Jesus said to the church at Ephesus, â€œI haveÂ thisÂ against you, that you have left your first love.Â Â Remember therefore from where you have fallen; repent and do the first works, or else I will come to you quickly and remove your lampstand from its placeâ€”unless you repentâ€ (Rev.2:4&5). Â
What did He mean? A common interpretation is that He was saying that these Christians had backslidden. Their fire had gone out and if theyÂ didn’tÂ repent and get busy for Jesus again they were in danger of losing their salvation. Is that really His message to this church?
Â Well, first of all they definitely had not become slack or lazy. Jesus praised them for many things, e.g.
- Their works (i.e. the many different ways they served Him)
- Their labor (i.e. the hard work they put into those various deeds)
- Their patience in suffering in the face of persecution
- Their doctrinal stability (they tested self-proclaimed apostles and drove them out of the church when they found them to be false)
- They hated the deeds of the Nicolaitans (early church leaders say this was a practice started by a man called Nicholas who said it was OK for other men to marry his wife, thus setting off a practice of wife-sharing)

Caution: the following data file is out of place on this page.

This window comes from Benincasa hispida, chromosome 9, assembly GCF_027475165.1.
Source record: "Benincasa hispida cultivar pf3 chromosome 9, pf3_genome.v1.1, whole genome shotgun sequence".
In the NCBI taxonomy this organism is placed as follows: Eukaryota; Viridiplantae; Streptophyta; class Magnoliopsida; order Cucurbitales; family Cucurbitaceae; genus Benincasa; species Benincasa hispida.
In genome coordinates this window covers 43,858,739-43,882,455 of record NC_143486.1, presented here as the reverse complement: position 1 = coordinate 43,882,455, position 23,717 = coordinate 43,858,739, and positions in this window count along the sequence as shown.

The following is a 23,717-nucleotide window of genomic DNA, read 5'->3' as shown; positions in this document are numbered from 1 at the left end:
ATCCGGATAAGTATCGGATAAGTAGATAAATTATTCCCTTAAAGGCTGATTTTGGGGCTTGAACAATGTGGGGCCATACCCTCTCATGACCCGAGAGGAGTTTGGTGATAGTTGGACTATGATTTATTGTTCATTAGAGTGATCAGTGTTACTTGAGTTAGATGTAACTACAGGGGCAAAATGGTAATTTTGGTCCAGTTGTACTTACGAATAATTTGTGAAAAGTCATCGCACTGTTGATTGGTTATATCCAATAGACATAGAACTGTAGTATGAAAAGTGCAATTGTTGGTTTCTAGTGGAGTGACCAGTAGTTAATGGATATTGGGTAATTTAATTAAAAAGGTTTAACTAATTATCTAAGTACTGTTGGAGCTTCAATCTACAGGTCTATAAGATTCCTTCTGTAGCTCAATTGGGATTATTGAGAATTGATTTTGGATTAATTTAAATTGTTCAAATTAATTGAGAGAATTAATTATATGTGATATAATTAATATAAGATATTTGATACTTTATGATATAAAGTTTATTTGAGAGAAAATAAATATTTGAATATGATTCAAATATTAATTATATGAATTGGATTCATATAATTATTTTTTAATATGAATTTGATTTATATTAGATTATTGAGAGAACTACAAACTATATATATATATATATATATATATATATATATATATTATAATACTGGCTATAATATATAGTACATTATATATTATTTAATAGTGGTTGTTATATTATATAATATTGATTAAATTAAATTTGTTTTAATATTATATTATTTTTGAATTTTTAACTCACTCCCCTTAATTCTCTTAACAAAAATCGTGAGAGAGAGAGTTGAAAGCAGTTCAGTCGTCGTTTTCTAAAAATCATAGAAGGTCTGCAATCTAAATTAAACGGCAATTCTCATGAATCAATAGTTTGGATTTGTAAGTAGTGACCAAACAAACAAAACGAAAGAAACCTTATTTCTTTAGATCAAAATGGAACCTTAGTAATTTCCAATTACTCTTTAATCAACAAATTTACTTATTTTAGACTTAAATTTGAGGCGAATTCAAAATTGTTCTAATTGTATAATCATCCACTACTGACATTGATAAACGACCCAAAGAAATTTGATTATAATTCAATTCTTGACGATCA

Jesus commended them for all these things. Obviously theyÂ weren’tÂ backslidden, apathetic or devoid of good works. So what was the problem?
We love because He first loved us
Jesus rebuked the church for leaving their first love. The Greek word for â€˜first’, isÂ protos, meaning first in order, foremost in time, as in the beginning, etc. The same word is used in the next verse, Rev.2:5, concerning works. This is the key. When they left their first love they left their first works.
Notice, Jesus never said that they stopped doing works or serving Him. TheyÂ didn’t,Â as we have just seen. The problem is not that they stopped doing works, but that their motive for doing them had changed.
When we first got saved, what characterized our first works? Speaking for myself, I was so overwhelmed by Godâ€™s love to me in Christ that IÂ couldn’tÂ do enough for Him. Just the fact that He saved me was amazing; but then to think that He would actually include me in His purposes on earth just blew me away. My response was, â€œWhere do I sign up? What can I do? Here am I, send me!!â€
I didn’t have to be bribed into doing good works, nor was I manipulated by guilt or fear. My first works were the result of my first love. This is authentic Christianity. The apostle John says, â€œIn this is love, not that we loved God, but that He loved us and sent His SonÂ to beÂ the propitiation for our sinsâ€ (1 John 4:10). Thatâ€™s it! Thatâ€™s the love of God in its most extravagant manifestation. Thatâ€™s why we must never lose the true meaning of the Cross. At Calvary, Godâ€™s just judgment that was due to me because of my sins fell upon His own dear Son. Herein is love. Then he says in the following verse, â€œBeloved, if God so loved us, we also ought to love one anotherâ€ (1 John 4:11). Our love and our deeds are a response to His love for us.
First love Christianity vs mercenary Christianity